Marginalia on Radical Thinking: Interview with Dan Keizer (archive 2011)

Dan Keizer is an anarchist who is somewhere on the market friendly spectrum of the libertarian left.   He was kind enough to talk to me about his participation and ideas about OWS and anarchism knowing that this was from a more left-ward perspective. 

Skepoet: Why do you describe yourself as an anarchist?

Dan Keizer: I describe myself as an anarchist because I think most of the world’s major problems are caused by states or by individuals engaging in statist operations.  I believe that if forced interactions were not so prevalent and even accepted in modern society and if individuals were not restricted by state constructs then the average person would have a lot more potential to be happy and prosperous.

Skepoet: What anarchist tradition do you work with?

Dan Keizer: My journey through anarchist political philosophy had me starting as a right libertarian, though I have had a distaste for authority and corporatism since I was pretty young.  I think a lot of my fellows still consider me to be an anarchocapitalist but I don’t think of myself as one, and these days I find myself butting heads with ancaps as often as I do left libertarians.  On one of my favorite libertarian forums, freesteader, they mockingly call me a Keizerist because my conclusions on issues don’t really match up with the usual platforms of ancaps or leftists.  I don’t really have a traditional background as I haven’t spend much time reading the works of the usual anarchist philosophers of old, there are some great minds out there today such as Alex Strekal, Derek Wittdorf and a bunch of others that do plenty of writing and I feel like I learn enough from them and they are still alive and all.  I also don’t care for the application of labels as they almost always cause bad assumptions.  So if somebody asks me what sort of anarchist I am, I say that I advocate free interaction and the individual retaining the product of his labor as property and if further clarification is needed then so be it.  If anything I think of myself as an agorist, but then again that is more of a plan of action against the state than a system of political principles.  I think any sort of libertarian/anarchist can be an agorist.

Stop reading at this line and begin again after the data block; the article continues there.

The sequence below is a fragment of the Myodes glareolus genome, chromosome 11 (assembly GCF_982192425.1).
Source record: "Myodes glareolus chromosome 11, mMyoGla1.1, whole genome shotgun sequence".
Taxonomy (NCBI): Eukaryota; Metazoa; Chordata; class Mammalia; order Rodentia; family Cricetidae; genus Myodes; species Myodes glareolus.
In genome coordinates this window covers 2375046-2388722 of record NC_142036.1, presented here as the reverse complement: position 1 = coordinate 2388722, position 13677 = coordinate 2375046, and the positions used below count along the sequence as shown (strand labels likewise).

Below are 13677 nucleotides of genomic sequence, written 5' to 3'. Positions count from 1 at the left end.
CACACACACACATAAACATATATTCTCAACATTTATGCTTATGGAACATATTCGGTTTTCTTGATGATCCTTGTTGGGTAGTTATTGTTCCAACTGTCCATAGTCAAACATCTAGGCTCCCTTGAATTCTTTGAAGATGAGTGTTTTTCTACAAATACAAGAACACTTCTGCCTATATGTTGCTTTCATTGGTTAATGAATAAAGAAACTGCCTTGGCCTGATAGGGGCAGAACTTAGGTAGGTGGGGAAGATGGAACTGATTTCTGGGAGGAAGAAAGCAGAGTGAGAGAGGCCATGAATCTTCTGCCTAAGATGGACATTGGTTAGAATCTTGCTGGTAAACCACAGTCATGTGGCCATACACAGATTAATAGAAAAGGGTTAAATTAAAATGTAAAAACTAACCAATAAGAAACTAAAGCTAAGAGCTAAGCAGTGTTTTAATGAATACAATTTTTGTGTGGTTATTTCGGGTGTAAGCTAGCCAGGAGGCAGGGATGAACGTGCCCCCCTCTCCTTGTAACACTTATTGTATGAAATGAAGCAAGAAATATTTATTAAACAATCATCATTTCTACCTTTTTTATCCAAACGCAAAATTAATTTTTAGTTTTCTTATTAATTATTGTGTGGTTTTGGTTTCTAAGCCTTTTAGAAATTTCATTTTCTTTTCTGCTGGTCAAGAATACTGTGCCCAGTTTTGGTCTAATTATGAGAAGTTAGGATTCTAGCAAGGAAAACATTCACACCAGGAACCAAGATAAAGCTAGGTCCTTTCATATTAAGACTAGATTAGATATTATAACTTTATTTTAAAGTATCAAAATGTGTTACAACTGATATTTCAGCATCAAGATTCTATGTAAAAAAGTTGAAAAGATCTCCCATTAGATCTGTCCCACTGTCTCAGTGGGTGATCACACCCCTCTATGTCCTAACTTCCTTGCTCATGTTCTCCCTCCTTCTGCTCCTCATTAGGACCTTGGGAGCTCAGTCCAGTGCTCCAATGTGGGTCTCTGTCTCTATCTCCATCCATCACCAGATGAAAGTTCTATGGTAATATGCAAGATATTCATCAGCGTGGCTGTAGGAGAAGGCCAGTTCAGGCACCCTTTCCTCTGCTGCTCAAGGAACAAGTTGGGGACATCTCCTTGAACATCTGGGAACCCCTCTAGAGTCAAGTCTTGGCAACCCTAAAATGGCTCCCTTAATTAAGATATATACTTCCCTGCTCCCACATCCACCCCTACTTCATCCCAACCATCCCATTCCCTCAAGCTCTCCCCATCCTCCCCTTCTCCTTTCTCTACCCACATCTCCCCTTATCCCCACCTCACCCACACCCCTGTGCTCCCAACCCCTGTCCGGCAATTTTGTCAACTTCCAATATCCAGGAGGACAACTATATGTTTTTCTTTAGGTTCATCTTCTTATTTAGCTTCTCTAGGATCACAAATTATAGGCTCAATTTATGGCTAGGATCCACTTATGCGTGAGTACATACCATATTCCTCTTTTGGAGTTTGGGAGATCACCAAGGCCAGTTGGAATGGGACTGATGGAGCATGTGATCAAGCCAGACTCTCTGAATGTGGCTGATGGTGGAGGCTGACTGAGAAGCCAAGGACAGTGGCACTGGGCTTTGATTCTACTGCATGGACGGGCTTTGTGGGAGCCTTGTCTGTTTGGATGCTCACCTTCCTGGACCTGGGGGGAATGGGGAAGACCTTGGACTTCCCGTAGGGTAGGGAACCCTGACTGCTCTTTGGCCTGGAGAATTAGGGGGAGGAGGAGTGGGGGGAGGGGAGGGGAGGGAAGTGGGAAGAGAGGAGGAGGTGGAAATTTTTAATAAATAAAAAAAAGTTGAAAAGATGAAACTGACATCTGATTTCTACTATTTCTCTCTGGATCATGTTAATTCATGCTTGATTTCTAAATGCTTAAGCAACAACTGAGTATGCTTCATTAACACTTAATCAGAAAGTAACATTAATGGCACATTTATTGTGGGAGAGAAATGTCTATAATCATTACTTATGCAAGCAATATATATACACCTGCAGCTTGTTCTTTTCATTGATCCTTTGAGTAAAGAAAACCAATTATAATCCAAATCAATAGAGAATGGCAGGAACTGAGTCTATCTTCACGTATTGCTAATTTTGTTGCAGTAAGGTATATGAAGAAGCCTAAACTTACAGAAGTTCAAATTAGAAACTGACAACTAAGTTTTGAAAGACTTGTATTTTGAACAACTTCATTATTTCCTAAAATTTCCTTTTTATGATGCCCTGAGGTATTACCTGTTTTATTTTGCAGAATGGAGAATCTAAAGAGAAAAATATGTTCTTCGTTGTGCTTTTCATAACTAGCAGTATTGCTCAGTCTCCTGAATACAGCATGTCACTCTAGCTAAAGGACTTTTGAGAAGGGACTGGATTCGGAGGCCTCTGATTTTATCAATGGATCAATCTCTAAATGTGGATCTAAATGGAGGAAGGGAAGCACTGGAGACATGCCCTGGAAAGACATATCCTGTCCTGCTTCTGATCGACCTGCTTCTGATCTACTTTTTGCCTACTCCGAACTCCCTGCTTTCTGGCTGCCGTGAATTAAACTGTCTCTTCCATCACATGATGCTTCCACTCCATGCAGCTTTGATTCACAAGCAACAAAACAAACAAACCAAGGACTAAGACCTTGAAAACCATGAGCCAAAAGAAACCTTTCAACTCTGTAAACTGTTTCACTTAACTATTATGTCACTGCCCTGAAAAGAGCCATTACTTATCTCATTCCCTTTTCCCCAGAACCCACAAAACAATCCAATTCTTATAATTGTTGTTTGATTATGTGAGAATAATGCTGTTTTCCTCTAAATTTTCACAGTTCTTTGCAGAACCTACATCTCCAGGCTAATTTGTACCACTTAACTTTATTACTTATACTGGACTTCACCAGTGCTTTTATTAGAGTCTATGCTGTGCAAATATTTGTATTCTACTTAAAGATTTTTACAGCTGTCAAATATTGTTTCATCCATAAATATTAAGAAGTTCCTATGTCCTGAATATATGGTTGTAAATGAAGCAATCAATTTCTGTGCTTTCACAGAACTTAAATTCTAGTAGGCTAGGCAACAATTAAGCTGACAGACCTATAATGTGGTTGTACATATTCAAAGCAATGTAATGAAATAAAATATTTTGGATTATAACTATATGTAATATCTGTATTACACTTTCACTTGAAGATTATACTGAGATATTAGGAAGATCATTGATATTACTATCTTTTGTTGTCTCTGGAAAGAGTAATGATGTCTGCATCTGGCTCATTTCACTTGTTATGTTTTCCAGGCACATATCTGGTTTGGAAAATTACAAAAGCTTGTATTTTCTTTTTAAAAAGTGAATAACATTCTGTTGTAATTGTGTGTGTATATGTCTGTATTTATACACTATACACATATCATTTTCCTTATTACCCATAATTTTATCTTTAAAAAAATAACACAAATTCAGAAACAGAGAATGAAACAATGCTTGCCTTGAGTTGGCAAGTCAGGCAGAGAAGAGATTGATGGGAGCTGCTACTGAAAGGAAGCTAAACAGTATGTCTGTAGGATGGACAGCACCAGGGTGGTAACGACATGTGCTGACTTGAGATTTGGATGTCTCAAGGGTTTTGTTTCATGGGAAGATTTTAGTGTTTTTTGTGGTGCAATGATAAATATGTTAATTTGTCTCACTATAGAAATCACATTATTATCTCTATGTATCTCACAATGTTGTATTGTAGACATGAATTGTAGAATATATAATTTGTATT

Skepoet: Have you been working with #Occupy?

Dan Keizer: I live just outside Detroit and an old roommate of mine has been staying down at Grand Circus Park for the last few weeks.  I have been down there to see how he is and bring him something to eat, but I am a full time parent and cannot really put in the time and dedication that him and others are down there.  But as long as they are at it I will continue to support them in what capacity I can.  The word on the streets is that Occupy Detroit is looking to adopt one of the many abandoned buildings downtown with the cold weather approaching, which is something I thought they should have done in the first place.

Skepoet: I suppose I should ask you a question: what do you see as agorism relationship to left anarchism?